Where is my office?:

The how and the where of future office work: During your daily commute did you ever ask yourself why so many of us waste so much time sitting in traffic jams or fighting for a seat in crowded trains in order to get to the office?

Where is my office?:

The how and the where of future office work

During your daily commute did you ever ask yourself why so many of us waste so much time sitting in traffic jams or fighting for a seat in crowded trains in order to get to the office? The dreadful events of 2020 have really thrown the spotlight on all of us who endure this daily grind to reach an edifice where we work. However one of the by-products of Covid-19 is that we are all starting to question the fundamentals of office work and its practices.

Before the enforced 2020 lockdown there was no real reason for us to question the time-honoured tradition of going to the office or understanding its purpose. Though in my experience and even pre-pandemic, many business leaders had already started to ask ‘ where and what should my office be in the future?

However now regardless of whether you are a business leader or working for a global conglomerate or an SME, all enterprises are facing the conundrums of a ‘new working reality’. Some have figured out how to survive the initial onslaught, others are still trying to figure it out, but many are also turning their attention to how are they going to navigate through a sea of uncertainty to a more resilient and sustainable business. What is a given, whether you are leading a large organisation or an SME, is that we need to build some fresh perspectives on how to find a way forward.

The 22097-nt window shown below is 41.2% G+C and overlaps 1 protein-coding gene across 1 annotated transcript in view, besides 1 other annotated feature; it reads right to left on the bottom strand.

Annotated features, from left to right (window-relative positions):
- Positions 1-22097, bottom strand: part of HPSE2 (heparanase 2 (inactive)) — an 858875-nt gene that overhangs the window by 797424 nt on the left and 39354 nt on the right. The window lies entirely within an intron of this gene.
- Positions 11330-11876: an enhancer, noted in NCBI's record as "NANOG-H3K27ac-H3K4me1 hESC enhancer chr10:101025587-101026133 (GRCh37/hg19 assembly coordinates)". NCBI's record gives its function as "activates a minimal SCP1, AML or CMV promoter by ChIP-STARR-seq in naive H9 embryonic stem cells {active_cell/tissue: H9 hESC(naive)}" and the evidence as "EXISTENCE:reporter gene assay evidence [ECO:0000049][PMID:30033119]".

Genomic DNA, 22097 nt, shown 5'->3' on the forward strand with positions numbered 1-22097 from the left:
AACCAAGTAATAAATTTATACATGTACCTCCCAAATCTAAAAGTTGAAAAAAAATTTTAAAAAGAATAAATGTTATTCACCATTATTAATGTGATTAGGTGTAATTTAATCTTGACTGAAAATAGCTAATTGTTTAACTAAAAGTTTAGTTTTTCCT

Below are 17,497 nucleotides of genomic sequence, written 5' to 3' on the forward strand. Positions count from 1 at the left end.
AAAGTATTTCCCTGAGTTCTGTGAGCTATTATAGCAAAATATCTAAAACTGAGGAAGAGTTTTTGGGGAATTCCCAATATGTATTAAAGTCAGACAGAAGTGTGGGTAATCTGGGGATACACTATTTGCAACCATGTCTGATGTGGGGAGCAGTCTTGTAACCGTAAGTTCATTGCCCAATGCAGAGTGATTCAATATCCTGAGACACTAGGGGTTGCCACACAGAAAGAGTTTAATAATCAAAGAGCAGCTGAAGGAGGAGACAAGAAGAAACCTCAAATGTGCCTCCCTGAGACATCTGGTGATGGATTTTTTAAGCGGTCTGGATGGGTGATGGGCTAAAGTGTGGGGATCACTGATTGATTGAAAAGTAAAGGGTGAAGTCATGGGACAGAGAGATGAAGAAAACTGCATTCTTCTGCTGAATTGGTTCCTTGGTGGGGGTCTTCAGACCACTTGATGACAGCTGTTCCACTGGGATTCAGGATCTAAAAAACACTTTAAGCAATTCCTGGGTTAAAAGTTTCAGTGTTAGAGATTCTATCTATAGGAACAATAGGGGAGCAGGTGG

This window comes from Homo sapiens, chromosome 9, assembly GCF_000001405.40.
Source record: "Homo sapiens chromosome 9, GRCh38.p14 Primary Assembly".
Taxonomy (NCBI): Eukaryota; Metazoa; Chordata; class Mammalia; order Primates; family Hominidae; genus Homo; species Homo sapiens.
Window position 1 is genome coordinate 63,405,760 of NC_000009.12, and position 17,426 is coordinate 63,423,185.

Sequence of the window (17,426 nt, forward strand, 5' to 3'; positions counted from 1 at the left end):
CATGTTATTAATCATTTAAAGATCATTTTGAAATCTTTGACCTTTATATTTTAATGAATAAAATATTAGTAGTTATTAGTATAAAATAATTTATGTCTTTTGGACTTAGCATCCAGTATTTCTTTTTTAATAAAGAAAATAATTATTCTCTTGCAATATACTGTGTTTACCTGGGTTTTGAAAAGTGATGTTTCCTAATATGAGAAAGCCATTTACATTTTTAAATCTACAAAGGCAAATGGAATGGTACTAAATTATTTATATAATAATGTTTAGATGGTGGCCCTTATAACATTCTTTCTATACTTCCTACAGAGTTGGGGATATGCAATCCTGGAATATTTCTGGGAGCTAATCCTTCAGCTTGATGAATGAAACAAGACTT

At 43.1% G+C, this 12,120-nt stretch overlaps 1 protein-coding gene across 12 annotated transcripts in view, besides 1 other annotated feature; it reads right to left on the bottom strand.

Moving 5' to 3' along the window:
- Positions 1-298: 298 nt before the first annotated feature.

The Upheaval of Offices and Office Work

Walk around any major city centre in the UK today and it is unusually quiet and empty compared to recent years, which is inevitable since only 17% of the traditional office population is going to work as usual. One wonders whether we will get back to some form of normality once Coronavirus is tamed. I doubt it because something unprecedented happened and it is shaping the way we work. Businesses large and small who use offices have had to adapt to the ‘new reality’ as office workers realise that they can work differently. Additionally, their managers have had to change their tune, as they now grudgingly accept that having staff anchored to their desks Monday to Friday, from 9 to 5 is no longer essential. In fact productivity increased between 10 to 20% in most developed countries mid-crisis while we worked from home, thereby removing one of the big obstacles to agile working.

A time for reflection?

One consequence of the lockdown was that it gave us all time to think and reflect on life and work. I am fortunate that Charles Handy, a renowned business strategist and hugely influential in business management thinking, helped me consider the changing nature of work, when I was writing my book. He questioned the way we work in offices observing in his book ‘The Second Curve’ that: it has always struck me as odd to watch all those streams of people pouring out of railway stations in order to sit in box-like cubicles communicating with similar folk in other boxes by email; telephone or messaging when they could do it equally well from home, or from a local work hub.

Now that business leaders have also started asking questions of this nature there is little doubt that we are witnessing widespread and systemic change in progress right in front of our eyes.  Boards and the C-Suite are seizing this reset to reformulate their own ingredients to produce the ‘new look’ working environment. Fujitsu, RBS, Siemens and now BP have all publicly declared radical changes to their People + Place + Technology + Culture equation.  We are entering a new working reality which will be human-centric, data-driven and about quality, health, choice and trust. 

The current ‘Work From Home’ debate is flawed